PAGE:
A life dedicated to working children in Bangladesh | The Daily Star
12:00 AM, September 15, 2018 / LAST MODIFIED: 12:52 AM, September 15, 2018

A life dedicated to working children in Bangladesh

Students recall Ucep founder Cheyne on his death anniversary

He could have lived his life like others in his own country, New Zealand, but Lindsay Allan Cheyne thought differently and decided to dedicate his life for the welfare of the children of Bangladesh.

His endeavours made him a true friend of Bangladesh. He proved that friendship knows no nationality, race or background.

Today, the non-government organisation founded by Cheyne, Ucep (Underprivileged Children's Educational Programmes) Bangladesh, is one of the best education and technical training providers -- serving about 50,000 working children and youth annually who either did not enroll in school or dropped out before completing their primary education.

Cheyne came to Bangladesh on a British relief mission after a tornado devastated the country in 1970, said Tahsinah Ahmed, chief executive officer (CEO) of Ucep Bangladesh.

In 1971, the Liberation War broke out. The plight of the affected children had a significant impact on him and he decided to do something to help.

Cheyne decided to quit his job and stay in Bangladesh. He developed the project “Ucep” in 1972 aiming to provide basic education and training of working children but could not find donors for the project. But he was determined, so he initiated the project with his own savings, involving 60 working children, Tahsinah added.

He reached out to Dhaka University's social welfare department, who permitted Cheyne to use the corridor and three of its classrooms in the evening.

In the 1970s, Cheyne lost his family -- wife and two sons -- in an accident. It is believed that the grief and emotional void motivated him to work for the distressed children.

Cheyne reached out to various donors and travelled to different countries with some of his students for raising funds. By the end of 1974, he was able to mobilise some external support and eventually set up one hostel and several schools in Segunbagicha, Karwan Bazar, Jafarabad and Jigatola, she continued.

“Cheyne was not just a teacher; he was a friend, mentor and guardian to his students,” said one of those 60 students, Ramiz Uddin, who works for an NGO now.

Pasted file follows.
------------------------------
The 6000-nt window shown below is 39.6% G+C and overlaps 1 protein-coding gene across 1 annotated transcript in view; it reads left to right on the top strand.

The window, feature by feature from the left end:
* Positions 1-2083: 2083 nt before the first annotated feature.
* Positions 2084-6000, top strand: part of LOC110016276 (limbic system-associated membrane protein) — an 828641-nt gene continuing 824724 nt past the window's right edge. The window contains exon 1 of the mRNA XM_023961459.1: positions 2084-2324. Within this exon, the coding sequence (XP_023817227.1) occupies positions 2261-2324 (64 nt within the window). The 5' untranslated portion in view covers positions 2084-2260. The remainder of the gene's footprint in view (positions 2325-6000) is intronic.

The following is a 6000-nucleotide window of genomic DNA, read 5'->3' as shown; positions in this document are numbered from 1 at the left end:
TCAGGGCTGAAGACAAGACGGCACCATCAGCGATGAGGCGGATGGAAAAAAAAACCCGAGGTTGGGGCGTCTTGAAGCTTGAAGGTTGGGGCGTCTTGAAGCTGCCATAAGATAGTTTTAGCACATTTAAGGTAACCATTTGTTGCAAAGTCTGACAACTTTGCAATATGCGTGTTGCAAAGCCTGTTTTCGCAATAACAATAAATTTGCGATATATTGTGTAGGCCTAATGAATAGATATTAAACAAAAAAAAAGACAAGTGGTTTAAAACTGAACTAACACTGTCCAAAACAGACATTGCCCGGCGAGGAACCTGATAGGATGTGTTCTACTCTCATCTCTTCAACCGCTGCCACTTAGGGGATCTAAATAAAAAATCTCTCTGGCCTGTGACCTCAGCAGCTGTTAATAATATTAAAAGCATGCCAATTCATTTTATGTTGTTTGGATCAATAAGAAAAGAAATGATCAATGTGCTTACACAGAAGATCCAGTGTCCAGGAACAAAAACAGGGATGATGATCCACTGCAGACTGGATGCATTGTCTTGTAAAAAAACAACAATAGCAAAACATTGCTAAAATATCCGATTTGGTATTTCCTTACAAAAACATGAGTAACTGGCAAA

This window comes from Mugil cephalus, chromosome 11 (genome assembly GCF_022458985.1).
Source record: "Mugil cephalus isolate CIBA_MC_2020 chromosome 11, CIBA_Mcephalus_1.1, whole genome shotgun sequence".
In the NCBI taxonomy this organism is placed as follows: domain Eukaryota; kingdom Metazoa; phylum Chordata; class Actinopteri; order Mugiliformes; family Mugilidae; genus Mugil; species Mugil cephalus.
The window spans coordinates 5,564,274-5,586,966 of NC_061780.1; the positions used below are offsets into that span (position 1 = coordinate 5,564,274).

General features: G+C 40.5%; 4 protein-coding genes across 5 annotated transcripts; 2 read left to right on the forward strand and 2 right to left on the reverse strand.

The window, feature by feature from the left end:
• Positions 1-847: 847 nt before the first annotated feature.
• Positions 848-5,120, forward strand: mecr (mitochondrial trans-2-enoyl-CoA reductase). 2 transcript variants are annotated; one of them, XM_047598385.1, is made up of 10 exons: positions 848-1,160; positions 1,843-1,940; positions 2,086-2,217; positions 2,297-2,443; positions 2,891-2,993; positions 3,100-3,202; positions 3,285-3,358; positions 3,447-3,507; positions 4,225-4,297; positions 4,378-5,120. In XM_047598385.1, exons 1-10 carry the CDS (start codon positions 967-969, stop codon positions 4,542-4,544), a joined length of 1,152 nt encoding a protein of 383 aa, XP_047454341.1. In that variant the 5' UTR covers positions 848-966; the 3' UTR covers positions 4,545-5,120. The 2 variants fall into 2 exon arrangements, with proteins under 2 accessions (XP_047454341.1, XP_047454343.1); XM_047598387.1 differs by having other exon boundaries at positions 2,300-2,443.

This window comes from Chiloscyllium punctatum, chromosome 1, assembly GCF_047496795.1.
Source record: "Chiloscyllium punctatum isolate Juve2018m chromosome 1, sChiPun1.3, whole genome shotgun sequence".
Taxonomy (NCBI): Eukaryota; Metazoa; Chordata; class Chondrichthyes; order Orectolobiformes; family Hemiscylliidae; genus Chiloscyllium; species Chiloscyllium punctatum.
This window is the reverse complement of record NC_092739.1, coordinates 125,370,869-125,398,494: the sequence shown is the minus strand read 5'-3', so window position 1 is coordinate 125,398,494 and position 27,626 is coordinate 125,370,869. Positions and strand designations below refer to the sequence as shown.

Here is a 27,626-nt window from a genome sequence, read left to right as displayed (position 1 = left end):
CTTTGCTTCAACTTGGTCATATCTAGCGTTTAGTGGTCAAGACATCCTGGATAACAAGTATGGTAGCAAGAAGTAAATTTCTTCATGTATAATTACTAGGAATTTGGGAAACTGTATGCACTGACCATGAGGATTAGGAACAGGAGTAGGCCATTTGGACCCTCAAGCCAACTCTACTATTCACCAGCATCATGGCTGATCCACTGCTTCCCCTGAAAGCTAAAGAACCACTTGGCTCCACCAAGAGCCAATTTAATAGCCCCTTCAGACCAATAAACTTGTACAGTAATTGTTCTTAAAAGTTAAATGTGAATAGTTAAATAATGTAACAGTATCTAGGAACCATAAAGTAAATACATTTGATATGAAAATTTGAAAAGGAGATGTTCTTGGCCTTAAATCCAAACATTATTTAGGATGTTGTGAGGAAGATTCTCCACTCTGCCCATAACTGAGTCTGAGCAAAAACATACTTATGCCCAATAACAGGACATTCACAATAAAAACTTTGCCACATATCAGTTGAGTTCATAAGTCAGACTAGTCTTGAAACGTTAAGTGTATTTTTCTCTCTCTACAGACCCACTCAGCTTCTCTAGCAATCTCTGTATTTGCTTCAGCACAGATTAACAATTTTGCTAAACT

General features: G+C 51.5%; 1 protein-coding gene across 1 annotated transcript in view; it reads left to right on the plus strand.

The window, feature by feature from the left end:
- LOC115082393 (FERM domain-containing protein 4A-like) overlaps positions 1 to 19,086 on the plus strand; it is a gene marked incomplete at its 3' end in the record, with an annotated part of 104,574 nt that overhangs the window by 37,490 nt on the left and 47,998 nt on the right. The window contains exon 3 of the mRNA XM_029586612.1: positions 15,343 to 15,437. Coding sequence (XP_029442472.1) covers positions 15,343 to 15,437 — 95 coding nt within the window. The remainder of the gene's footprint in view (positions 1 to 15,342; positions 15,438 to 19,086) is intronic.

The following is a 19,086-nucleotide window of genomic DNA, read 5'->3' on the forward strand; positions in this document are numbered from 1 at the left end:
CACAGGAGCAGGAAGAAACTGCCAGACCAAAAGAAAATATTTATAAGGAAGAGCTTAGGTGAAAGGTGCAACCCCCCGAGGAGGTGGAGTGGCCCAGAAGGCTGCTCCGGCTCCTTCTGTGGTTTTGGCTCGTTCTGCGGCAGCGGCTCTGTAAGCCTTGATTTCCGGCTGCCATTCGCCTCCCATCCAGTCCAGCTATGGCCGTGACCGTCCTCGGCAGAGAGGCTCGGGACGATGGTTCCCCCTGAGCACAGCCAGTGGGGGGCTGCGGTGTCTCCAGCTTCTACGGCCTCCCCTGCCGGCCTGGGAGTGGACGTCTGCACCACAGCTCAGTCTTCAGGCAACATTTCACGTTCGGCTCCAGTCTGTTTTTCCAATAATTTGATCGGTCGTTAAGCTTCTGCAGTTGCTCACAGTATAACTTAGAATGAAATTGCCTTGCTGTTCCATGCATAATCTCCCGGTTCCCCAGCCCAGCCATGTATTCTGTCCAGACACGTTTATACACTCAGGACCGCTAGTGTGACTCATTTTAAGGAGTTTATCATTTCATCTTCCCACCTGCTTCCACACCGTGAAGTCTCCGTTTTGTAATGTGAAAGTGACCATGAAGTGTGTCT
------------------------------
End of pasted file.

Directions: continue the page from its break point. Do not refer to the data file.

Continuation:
“We used to polish shoes or sell peanuts on the road for a living. Cheyne managed to convince some of us to join his evening classes after work. Back in 1972, there was a dormitory in Segunbagicha where I lived with other underprivileged children,” he added.

“One day, I was burning up with fever and developed blisters. All I can remember is that I closed my eyes in pain, at the dormitory.

When I opened them at night, I found myself in Cheyne's Dhanmondi residence. He cleaned my blisters and nursed me until I got better,” Ramiz recalled.

“Simplicity, hope and love for mankind -- Cheyne had them in abundance. He often arranged food for street children,” said another student Abul Hashem, a readymade garment factory owner.

Today marks the 32nd death anniversary of Lindsay Allan Cheyne.

He lies in peace at the Christian Cemetery in Narinda, Dhaka.

Every year, Ucep Bangladesh observes the day across the country through different programmes, including discussions and drawing competitions.

At present, there are 10 Ucep technical schools, which are registered training organisations (RTO) and recognition of prior learning centres (RPLs) in Bangladesh, alongside 16 outreach centres (including two government centres).

Ucep also has 33 general schools across the country providing education in accordance with the national curriculum, said the Ucep Bangladesh CEO.

Cheyne was born in Wellington, New Zealand on November 3, 1931.

 

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